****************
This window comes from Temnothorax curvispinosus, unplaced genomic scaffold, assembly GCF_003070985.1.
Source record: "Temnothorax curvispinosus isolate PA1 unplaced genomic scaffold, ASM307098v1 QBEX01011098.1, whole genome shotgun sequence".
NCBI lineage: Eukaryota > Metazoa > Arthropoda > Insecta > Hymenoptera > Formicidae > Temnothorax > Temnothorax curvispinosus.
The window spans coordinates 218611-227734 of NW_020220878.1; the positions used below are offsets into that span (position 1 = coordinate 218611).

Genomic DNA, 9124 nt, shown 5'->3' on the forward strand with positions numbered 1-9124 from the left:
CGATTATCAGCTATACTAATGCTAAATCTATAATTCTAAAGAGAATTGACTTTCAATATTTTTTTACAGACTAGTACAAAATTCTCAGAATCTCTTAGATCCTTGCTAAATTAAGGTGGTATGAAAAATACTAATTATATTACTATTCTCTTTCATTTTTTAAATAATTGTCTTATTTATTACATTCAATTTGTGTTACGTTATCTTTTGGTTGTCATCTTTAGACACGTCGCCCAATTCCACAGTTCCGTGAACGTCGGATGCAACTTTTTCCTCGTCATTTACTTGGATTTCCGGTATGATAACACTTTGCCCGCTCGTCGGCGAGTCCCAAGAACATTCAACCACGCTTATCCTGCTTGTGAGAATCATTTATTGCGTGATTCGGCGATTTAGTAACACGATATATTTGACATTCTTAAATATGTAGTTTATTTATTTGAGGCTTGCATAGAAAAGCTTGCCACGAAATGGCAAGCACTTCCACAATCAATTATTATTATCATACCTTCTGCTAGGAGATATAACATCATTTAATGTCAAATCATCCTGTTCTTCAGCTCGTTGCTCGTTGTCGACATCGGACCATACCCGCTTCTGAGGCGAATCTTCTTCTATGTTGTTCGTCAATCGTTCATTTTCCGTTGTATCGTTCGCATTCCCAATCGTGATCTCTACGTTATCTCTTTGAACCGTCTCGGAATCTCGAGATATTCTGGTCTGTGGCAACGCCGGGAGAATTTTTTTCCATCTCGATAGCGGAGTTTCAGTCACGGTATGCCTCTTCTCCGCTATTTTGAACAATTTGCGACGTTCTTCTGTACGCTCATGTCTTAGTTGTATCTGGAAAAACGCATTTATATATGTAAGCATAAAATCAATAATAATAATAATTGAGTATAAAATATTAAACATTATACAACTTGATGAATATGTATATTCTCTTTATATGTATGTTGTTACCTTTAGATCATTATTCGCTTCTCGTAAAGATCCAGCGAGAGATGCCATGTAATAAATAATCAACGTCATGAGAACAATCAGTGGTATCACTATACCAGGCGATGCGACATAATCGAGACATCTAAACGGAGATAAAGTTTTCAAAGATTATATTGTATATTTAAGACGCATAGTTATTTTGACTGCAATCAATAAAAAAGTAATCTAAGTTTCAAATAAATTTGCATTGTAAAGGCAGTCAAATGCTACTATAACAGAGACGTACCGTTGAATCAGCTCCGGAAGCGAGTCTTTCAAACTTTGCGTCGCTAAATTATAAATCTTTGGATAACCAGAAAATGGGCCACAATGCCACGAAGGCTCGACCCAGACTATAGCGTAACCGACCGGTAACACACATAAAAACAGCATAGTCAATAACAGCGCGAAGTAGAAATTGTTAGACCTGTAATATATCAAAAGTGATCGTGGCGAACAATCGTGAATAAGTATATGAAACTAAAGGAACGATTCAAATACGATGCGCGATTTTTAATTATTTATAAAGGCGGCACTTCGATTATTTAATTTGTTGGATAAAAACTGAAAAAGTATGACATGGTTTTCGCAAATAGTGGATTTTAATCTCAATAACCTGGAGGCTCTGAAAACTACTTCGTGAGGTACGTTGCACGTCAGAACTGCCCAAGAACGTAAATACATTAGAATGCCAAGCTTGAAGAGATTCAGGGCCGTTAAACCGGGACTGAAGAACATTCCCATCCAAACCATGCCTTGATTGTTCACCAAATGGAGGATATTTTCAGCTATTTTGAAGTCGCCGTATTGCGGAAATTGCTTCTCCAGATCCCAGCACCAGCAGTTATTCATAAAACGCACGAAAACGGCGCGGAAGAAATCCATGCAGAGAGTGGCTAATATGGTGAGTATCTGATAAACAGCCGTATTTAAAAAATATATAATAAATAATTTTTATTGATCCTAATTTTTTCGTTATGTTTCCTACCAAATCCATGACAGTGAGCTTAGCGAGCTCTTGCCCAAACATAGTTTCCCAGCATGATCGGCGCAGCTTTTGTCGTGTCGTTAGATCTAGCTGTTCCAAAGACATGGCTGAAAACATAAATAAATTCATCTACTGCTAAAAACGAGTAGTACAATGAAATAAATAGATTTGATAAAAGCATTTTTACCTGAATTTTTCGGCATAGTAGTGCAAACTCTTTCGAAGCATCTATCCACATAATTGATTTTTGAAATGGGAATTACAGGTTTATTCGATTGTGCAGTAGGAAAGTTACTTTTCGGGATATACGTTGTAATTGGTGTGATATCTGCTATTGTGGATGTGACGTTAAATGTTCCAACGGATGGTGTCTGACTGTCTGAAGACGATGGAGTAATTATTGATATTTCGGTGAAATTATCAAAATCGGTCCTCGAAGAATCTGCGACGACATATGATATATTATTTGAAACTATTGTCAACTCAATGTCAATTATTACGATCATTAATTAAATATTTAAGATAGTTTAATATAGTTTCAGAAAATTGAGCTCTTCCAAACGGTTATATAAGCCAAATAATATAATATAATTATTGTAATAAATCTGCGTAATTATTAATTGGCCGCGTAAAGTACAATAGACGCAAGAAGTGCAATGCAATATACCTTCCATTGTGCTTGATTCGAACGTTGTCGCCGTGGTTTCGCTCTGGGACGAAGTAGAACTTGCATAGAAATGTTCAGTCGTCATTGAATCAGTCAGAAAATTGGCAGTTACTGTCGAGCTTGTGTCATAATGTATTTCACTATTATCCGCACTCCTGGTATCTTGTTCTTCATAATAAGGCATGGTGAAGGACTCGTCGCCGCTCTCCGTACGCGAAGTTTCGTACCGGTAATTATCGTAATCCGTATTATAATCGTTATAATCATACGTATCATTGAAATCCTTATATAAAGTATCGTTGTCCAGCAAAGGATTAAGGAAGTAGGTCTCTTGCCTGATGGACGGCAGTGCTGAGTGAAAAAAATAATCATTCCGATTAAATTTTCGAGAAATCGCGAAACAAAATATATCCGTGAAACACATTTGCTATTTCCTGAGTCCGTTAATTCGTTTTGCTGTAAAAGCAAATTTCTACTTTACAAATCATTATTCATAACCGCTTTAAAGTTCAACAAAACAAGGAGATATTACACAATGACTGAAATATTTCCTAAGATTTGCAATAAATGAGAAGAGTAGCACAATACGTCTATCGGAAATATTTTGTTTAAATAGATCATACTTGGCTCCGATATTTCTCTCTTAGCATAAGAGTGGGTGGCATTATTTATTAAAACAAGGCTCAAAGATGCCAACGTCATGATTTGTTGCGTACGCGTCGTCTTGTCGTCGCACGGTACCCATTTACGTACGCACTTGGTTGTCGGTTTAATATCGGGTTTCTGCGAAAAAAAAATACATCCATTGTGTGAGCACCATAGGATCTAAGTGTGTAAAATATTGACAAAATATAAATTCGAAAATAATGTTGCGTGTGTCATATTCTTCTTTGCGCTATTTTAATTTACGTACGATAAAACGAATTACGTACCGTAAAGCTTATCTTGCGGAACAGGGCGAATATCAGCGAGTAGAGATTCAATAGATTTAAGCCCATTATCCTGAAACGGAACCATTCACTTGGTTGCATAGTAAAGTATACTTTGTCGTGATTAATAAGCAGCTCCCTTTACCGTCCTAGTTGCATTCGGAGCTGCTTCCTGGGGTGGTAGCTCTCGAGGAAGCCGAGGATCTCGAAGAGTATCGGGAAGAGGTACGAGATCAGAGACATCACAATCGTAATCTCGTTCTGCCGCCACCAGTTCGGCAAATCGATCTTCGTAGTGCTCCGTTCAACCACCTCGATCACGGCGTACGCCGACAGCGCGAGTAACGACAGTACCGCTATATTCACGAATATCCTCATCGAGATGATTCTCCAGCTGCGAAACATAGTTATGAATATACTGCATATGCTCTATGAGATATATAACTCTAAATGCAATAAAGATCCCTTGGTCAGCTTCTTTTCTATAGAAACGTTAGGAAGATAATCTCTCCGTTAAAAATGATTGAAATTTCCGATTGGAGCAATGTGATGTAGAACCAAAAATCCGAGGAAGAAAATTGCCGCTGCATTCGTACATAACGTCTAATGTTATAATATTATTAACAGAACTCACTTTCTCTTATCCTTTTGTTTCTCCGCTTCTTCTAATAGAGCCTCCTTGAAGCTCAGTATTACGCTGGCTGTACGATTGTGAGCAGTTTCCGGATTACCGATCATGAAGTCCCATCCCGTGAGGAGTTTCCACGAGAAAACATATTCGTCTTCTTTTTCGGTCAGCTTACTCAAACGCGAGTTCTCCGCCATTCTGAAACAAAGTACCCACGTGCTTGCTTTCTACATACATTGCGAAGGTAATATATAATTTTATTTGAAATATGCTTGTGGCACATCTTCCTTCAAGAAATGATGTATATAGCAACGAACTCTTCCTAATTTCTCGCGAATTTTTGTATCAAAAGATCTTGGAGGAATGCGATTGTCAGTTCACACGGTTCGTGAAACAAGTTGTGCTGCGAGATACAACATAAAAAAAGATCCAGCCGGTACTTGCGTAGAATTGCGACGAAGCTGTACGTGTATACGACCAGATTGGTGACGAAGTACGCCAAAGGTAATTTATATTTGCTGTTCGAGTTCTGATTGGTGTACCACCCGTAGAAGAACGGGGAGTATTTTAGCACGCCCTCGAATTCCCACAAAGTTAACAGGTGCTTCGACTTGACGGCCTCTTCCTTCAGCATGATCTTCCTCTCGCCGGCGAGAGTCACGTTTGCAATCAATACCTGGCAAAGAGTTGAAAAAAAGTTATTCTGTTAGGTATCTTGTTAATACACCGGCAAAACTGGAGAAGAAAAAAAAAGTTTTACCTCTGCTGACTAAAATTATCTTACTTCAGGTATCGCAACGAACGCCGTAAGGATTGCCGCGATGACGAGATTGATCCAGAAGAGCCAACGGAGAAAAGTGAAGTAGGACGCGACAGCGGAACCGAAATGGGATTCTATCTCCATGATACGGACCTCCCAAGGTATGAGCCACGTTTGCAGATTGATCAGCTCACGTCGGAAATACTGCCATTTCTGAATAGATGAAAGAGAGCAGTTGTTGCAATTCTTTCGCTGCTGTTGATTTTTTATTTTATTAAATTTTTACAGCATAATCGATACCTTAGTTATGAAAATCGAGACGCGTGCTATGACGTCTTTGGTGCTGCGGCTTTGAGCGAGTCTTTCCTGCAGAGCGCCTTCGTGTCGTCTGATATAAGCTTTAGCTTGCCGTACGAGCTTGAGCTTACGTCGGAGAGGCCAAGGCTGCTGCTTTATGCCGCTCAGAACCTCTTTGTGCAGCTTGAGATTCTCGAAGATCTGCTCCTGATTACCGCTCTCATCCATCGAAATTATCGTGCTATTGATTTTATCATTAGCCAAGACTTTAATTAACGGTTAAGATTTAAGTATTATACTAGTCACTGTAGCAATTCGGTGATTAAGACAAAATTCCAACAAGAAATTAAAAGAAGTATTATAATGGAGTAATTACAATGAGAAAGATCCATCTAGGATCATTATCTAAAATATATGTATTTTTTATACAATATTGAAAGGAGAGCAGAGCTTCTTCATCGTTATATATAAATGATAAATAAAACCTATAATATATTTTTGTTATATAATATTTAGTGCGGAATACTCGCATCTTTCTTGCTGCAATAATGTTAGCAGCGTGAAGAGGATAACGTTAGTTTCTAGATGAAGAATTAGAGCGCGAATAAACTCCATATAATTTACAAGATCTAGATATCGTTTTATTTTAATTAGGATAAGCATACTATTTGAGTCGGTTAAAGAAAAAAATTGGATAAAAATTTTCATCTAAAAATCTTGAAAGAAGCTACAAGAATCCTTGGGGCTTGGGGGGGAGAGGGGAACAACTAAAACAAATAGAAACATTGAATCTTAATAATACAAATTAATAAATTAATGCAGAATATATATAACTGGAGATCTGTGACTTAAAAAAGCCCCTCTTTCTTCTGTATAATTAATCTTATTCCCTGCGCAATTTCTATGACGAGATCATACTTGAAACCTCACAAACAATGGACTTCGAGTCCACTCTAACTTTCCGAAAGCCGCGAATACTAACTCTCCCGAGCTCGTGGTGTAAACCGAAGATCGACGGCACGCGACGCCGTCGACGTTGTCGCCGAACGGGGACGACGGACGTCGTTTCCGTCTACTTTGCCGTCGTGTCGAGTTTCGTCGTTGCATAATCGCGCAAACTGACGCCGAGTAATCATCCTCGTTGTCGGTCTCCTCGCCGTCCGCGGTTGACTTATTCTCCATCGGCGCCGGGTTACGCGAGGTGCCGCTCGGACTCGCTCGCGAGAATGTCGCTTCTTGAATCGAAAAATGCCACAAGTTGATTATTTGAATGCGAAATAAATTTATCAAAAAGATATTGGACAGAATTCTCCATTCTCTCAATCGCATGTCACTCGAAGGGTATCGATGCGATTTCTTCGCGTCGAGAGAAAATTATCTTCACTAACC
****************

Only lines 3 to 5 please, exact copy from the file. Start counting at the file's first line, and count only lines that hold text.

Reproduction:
NCBI lineage: Eukaryota > Metazoa > Arthropoda > Insecta > Hymenoptera > Formicidae > Temnothorax > Temnothorax curvispinosus.
The window spans coordinates 218611-227734 of NW_020220878.1; the positions used below are offsets into that span (position 1 = coordinate 218611).

Genomic DNA, 9124 nt, shown 5'->3' on the forward strand with positions numbered 1-9124 from the left: